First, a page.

2005-1, good or bad? [Was: Re: Shim6 vs PI addressing]

Stephen Sprunk stephen at sprunk.org
Fri Mar 3 19:23:20 UTC 2006

Thus spake "Iljitsch van Beijnum" <iljitsch at muada.com>
> On 3-mrt-2006, at 4:54, Marshall Eubanks wrote:
>>> I've talked long and hard about why it's bad to have nearly 
>>> unrestricted PI in IPv6 because the routing system can't scale  (either 
>>> at all or at reasonable cost) to accommodate this, but  apparently this 
>>> argument isn't universally convincing among  operators. However, within 
>>> the IETF there is reasonable consensus  that there is enough of a risk 
>>> to warrant efforts to provide  multihoming benefits that don't impact 
>>> routing.
>> The IETF is at serious risk of being overtaken by events here, in  my 
>> humble opinion. I have just returned from China, where there is  a 
>> serious effort focused on deploying IPv6, and where there are 111 
>> million Internet users,
>> most with broadband, according to government statistics. I do not  think 
>> that they and the other people waiting on
>> IPv6 are going to wait a decade for this to be sorted out.
> There are currently 265 AS numbers assigned in China (9 more than  what 
> Sweden has) so apparantly multihoming isn't too high on their  list of 
> priorities.

There's a general lack of competition over there; remember, it's a communist 
country, not a capitalist one.  If one _wanted_ to multihome in China, 
there's a limited business possibility of doing so.  That's changing slowly, 
but it's still the reality today.

> There haven't been any developments the last few years that warrant  such 
> a policy change. Yes, some people are saying that they won't  deploy IPv6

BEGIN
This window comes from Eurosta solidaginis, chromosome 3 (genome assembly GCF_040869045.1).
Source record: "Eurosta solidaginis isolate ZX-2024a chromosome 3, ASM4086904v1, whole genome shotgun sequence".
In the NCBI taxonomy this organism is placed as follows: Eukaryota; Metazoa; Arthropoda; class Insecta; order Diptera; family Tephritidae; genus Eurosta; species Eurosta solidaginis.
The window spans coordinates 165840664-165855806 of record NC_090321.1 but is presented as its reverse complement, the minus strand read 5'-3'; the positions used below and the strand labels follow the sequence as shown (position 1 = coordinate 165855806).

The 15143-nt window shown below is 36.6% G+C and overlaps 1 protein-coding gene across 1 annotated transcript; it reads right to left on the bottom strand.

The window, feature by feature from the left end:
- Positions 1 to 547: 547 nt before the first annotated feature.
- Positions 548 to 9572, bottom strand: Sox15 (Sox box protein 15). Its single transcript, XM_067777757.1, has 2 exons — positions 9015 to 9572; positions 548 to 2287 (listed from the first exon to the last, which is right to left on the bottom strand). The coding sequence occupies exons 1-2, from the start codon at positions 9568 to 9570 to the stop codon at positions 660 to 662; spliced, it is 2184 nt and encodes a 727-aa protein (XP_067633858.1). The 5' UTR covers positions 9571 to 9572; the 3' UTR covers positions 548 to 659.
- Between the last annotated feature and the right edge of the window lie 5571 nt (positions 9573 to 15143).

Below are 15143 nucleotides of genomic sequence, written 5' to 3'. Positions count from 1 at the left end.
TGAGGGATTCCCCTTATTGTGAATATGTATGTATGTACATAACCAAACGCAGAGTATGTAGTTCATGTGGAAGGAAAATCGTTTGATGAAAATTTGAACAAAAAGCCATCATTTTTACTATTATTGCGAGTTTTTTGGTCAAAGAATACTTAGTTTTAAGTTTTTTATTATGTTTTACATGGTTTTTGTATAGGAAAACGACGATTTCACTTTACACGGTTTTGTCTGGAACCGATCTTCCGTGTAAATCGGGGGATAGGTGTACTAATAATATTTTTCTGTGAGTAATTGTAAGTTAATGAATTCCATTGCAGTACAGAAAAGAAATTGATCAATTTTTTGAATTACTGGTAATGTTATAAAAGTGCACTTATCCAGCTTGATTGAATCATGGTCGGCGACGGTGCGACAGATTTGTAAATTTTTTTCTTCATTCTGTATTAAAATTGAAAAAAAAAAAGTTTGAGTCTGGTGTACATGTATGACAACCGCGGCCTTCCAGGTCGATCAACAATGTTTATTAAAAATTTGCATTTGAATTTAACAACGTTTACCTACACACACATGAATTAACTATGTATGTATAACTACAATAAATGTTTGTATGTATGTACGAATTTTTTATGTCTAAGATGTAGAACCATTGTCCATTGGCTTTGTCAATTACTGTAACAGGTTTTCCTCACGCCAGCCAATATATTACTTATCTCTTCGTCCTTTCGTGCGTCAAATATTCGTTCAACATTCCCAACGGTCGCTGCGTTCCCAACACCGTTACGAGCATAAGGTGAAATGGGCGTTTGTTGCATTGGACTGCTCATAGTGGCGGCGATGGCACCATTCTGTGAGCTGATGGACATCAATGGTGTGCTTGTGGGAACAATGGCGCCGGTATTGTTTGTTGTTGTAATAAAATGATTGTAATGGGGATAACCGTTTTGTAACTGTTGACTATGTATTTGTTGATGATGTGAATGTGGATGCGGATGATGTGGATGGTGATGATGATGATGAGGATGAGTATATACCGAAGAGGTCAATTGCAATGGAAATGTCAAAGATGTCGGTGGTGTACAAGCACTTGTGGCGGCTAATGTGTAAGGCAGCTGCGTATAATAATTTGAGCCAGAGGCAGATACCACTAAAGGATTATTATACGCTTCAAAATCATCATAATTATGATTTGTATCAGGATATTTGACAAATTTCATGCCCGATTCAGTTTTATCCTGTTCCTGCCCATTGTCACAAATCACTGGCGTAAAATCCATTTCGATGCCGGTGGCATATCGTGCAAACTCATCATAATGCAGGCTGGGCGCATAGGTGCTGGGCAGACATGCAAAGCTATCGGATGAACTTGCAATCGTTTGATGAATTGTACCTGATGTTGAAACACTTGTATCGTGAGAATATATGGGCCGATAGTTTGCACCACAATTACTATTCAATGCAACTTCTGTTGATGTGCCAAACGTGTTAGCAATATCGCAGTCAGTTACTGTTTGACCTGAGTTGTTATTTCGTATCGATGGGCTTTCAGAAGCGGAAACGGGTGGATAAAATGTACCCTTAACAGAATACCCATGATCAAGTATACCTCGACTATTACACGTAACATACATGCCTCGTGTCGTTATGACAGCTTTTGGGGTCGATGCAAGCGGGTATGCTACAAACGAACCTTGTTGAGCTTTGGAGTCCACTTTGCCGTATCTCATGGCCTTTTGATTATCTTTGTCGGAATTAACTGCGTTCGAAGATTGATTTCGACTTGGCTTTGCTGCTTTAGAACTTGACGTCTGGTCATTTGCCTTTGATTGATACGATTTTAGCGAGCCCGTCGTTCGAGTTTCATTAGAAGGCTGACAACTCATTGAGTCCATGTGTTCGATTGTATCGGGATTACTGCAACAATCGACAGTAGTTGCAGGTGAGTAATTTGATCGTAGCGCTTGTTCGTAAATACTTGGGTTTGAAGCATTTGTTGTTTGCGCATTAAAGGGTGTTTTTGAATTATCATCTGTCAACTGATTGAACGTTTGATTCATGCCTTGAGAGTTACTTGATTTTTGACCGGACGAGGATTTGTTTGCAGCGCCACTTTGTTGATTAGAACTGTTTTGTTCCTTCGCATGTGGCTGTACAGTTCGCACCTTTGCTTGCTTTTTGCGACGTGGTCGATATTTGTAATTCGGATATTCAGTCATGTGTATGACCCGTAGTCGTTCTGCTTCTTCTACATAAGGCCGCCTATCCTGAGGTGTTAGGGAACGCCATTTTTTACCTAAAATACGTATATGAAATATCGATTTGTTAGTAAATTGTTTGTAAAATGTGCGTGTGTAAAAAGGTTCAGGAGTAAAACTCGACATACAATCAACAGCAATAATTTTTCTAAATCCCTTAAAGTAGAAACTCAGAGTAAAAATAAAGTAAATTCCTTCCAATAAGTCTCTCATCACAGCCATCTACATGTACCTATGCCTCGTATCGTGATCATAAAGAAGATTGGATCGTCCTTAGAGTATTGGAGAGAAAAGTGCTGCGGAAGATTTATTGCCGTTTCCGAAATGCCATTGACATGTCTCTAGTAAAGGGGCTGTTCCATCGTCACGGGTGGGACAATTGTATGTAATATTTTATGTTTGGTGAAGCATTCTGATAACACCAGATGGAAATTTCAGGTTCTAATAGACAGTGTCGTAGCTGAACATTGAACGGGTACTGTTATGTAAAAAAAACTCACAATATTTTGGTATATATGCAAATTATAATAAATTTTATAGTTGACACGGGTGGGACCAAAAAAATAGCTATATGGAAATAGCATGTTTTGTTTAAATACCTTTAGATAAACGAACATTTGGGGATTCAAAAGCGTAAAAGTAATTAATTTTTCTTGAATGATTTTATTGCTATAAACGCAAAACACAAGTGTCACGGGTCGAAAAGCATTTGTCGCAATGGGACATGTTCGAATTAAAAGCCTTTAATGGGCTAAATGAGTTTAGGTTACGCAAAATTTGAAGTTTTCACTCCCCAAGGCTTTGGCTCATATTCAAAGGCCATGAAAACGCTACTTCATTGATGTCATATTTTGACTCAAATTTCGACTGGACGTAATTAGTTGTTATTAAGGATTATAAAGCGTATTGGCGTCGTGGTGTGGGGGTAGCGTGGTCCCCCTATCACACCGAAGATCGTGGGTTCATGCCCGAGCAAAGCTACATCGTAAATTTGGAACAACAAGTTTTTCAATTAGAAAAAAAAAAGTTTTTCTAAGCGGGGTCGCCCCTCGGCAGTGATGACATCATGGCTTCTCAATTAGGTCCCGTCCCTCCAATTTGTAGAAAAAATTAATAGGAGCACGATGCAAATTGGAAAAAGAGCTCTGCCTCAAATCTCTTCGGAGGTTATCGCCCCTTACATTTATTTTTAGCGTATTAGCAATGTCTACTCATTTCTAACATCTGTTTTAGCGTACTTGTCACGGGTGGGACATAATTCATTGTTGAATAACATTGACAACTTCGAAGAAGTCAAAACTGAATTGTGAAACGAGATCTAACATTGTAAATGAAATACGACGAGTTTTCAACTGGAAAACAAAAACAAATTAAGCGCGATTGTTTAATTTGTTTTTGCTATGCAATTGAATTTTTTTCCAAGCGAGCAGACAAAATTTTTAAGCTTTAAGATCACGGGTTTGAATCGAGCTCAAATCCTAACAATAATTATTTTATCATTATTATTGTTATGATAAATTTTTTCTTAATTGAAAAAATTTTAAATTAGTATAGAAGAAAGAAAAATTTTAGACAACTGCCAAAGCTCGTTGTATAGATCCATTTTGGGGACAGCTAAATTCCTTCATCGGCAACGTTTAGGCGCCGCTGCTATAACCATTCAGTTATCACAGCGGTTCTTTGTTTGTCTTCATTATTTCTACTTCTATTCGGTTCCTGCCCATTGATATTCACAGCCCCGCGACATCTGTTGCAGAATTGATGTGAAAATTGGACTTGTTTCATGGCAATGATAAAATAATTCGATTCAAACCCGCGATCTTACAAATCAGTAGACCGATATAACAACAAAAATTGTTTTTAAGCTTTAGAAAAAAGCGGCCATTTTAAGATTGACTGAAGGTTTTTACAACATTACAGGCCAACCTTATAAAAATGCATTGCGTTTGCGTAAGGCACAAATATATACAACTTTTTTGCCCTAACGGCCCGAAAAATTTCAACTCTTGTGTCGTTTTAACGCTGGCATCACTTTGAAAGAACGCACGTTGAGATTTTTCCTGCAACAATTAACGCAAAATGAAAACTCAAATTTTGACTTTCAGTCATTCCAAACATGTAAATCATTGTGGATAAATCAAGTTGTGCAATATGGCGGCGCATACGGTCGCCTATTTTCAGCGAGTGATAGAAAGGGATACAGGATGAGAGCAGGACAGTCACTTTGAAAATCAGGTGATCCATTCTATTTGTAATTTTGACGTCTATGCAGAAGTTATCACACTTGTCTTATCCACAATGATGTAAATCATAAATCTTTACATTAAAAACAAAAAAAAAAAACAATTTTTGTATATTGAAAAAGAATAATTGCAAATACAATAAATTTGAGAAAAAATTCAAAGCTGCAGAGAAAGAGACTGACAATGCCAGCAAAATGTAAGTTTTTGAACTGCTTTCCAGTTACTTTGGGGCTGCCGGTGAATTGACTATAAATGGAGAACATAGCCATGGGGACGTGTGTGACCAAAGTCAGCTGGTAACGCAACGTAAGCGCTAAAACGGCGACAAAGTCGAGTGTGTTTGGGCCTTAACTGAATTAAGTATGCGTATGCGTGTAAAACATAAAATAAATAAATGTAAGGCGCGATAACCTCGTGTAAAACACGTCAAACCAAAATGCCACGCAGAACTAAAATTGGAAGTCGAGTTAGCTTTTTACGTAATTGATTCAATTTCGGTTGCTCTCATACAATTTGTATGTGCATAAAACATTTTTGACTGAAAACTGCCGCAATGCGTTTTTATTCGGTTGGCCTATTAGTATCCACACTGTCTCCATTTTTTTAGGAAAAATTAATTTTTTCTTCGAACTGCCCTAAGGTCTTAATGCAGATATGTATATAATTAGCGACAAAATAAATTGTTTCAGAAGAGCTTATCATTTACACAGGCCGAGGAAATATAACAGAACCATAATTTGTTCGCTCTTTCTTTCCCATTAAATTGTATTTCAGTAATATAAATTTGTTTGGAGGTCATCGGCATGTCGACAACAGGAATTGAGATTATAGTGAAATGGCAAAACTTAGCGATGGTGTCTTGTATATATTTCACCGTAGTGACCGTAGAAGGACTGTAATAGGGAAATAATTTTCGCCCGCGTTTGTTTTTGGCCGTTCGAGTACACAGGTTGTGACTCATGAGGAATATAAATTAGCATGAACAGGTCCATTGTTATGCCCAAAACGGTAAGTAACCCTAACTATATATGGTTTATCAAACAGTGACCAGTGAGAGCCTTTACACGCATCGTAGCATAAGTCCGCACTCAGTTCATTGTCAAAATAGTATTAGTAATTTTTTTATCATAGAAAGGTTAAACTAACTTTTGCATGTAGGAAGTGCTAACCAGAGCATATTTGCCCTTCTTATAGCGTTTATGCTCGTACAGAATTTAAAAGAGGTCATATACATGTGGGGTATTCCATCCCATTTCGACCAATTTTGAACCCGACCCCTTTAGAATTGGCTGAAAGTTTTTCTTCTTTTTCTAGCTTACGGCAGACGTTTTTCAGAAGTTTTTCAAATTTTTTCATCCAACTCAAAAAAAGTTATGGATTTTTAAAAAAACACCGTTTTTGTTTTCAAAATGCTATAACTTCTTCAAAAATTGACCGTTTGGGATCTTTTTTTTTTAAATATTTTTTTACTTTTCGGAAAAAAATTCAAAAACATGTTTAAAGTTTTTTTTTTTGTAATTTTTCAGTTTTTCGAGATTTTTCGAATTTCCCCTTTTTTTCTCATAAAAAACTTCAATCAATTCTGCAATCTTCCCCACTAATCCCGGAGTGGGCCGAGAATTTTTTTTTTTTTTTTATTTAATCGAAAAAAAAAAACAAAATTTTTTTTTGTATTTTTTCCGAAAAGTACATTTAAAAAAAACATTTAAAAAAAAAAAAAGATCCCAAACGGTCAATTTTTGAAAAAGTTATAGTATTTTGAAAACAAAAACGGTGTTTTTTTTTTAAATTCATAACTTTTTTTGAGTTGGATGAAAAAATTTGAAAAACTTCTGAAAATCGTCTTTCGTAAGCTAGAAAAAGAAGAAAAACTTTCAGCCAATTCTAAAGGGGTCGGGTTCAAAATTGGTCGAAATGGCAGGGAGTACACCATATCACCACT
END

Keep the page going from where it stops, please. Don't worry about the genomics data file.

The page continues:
> without easy multihoming, but I've yet to hear someone  say that they WILL 
> deploy IPv6 within a year WITH easy multihoming.  For instance, Google has 
> had 2001:4860::/32 since april but I've yet  to see any of their services 
> work over IPv6.

That's particularly telling.  Of all companies, I'd have expected Google to 
go IPv6 long before there was a compelling business reason.  It'd be 
interesting to hear from someone there why they haven't rolled it out yet.

> Yes, there are problems with the current policy. For instance, if  you're 
> a large transit ISP and your customers all have their own  address space, 
> you're not going to assign address space to them so  you don't qualify for 
> IPv6 address space. However, it would be nice  to be able to give your 
> routers addresses. Why not create a policy  that addresses these issues, 
> rather than try to do a full 180 on  what's been in place for years?

Current ARIN policy allows assigning a /32 to an LIR if they're merely "a 
known ISP in the ARIN region".  The 200 site requirement is only for new 
entrants to the ISP world, or for enterprises that want to pretend to be an 

> Last but not least, a /48 isn't going to give large hosting companies  and 
> large enterprises what they want/need, which is generally  multiple 
> address blocks for multiple locations. We can debate whether  deagregating